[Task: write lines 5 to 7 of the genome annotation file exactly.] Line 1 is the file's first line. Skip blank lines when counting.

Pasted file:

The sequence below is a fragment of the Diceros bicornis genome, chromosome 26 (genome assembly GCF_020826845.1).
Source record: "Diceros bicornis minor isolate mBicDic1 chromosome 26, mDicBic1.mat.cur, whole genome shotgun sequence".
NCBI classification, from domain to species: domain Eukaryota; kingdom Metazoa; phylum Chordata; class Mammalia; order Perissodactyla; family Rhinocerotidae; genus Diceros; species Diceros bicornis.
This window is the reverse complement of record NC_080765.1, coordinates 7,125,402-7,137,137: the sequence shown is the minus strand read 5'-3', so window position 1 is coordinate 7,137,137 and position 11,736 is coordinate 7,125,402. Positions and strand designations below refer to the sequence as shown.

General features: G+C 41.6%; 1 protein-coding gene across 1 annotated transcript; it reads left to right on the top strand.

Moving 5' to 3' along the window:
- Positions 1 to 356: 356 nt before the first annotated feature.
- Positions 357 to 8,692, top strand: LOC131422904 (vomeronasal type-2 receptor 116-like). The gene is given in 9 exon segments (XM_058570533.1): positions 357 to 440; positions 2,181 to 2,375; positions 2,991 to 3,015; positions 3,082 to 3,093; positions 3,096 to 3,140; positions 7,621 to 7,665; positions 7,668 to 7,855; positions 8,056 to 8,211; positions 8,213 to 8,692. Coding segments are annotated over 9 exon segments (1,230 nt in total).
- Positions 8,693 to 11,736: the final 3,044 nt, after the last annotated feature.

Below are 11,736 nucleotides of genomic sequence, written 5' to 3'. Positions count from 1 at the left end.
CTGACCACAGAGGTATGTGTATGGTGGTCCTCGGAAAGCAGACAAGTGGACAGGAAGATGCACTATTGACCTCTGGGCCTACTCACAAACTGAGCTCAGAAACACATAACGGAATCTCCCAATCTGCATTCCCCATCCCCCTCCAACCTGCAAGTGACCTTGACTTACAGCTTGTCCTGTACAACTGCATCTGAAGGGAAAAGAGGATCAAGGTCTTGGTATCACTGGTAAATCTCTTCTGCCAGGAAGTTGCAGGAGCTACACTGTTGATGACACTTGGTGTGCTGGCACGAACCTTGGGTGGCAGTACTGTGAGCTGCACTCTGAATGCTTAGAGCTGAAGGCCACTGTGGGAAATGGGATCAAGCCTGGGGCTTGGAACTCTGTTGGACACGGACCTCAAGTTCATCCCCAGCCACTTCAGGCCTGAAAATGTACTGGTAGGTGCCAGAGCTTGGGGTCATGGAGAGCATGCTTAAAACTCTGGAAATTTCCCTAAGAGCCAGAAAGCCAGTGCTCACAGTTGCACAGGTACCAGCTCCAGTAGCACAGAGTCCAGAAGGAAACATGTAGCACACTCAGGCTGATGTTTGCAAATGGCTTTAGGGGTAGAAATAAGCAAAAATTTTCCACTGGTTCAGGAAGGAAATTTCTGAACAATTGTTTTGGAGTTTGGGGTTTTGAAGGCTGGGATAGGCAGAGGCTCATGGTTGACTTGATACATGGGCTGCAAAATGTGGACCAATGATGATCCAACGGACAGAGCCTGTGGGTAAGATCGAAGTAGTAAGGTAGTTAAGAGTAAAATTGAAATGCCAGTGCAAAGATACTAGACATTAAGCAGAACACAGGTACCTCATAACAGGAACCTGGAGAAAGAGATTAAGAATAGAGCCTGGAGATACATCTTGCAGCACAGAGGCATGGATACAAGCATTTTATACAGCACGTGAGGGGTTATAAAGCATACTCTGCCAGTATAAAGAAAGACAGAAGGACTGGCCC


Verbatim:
General features: G+C 41.6%; 1 protein-coding gene across 1 annotated transcript; it reads left to right on the top strand.

Moving 5' to 3' along the window:
- Positions 1 to 356: 356 nt before the first annotated feature.